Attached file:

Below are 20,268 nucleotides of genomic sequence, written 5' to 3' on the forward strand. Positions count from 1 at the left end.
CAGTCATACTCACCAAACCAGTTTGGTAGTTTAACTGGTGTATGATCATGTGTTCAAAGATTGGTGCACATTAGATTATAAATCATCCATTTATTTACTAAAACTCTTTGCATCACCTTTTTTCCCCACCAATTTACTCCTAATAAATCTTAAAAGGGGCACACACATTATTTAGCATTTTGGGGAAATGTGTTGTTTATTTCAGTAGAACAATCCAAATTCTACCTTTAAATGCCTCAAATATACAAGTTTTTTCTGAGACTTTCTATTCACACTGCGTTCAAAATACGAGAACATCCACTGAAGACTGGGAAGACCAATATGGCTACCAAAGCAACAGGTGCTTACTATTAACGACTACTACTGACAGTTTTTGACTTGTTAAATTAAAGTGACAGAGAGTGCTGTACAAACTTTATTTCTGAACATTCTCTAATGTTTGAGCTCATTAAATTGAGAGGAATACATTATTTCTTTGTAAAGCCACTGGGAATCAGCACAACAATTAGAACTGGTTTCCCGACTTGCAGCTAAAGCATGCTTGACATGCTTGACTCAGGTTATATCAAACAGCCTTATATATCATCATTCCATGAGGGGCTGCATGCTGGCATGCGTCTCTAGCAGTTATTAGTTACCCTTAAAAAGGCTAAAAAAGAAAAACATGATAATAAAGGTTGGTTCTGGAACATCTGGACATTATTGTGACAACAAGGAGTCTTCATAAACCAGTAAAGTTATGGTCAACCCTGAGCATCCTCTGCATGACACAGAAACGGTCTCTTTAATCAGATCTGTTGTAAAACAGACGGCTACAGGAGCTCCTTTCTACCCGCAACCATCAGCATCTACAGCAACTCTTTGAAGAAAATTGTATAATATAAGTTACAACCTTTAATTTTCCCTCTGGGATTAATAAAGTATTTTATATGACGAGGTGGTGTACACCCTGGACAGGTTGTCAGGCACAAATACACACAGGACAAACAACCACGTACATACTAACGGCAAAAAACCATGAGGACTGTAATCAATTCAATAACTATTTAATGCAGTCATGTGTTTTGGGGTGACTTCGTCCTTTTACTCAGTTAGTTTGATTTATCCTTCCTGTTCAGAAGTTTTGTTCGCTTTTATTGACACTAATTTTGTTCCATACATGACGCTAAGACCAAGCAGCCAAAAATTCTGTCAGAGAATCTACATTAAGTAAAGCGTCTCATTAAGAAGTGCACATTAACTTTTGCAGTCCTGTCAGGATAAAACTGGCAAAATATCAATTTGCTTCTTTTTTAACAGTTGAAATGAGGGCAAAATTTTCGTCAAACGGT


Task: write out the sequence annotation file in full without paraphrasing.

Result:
Below are 20,268 nucleotides of genomic sequence, written 5' to 3' on the forward strand. Positions count from 1 at the left end.
CAGTCATACTCACCAAACCAGTTTGGTAGTTTAACTGGTGTATGATCATGTGTTCAAAGATTGGTGCACATTAGATTATAAATCATCCATTTATTTACTAAAACTCTTTGCATCACCTTTTTTCCCCACCAATTTACTCCTAATAAATCTTAAAAGGGGCACACACATTATTTAGCATTTTGGGGAAATGTGTTGTTTATTTCAGTAGAACAATCCAAATTCTACCTTTAAATGCCTCAAATATACAAGTTTTTTCTGAGACTTTCTATTCACACTGCGTTCAAAATACGAGAACATCCACTGAAGACTGGGAAGACCAATATGGCTACCAAAGCAACAGGTGCTTACTATTAACGACTACTACTGACAGTTTTTGACTTGTTAAATTAAAGTGACAGAGAGTGCTGTACAAACTTTATTTCTGAACATTCTCTAATGTTTGAGCTCATTAAATTGAGAGGAATACATTATTTCTTTGTAAAGCCACTGGGAATCAGCACAACAATTAGAACTGGTTTCCCGACTTGCAGCTAAAGCATGCTTGACATGCTTGACTCAGGTTATATCAAACAGCCTTATATATCATCATTCCATGAGGGGCTGCATGCTGGCATGCGTCTCTAGCAGTTATTAGTTACCCTTAAAAAGGCTAAAAAAGAAAAACATGATAATAAAGGTTGGTTCTGGAACATCTGGACATTATTGTGACAACAAGGAGTCTTCATAAACCAGTAAAGTTATGGTCAACCCTGAGCATCCTCTGCATGACACAGAAACGGTCTCTTTAATCAGATCTGTTGTAAAACAGACGGCTACAGGAGCTCCTTTCTACCCGCAACCATCAGCATCTACAGCAACTCTTTGAAGAAAATTGTATAATATAAGTTACAACCTTTAATTTTCCCTCTGGGATTAATAAAGTATTTTATATGACGAGGTGGTGTACACCCTGGACAGGTTGTCAGGCACAAATACACACAGGACAAACAACCACGTACATACTAACGGCAAAAAACCATGAGGACTGTAATCAATTCAATAACTATTTAATGCAGTCATGTGTTTTGGGGTGACTTCGTCCTTTTACTCAGTTAGTTTGATTTATCCTTCCTGTTCAGAAGTTTTGTTCGCTTTTATTGACACTAATTTTGTTCCATACATGACGCTAAGACCAAGCAGCCAAAAATTCTGTCAGAGAATCTACATTAAGTAAAGCGTCTCATTAAGAAGTGCACATTAACTTTTGCAGTCCTGTCAGGATAAAACTGGCAAAATATCAATTTGCTTCTTTTTTAACAGTTGAAATGAGGGCAAAATTTTCGTCAAACGGT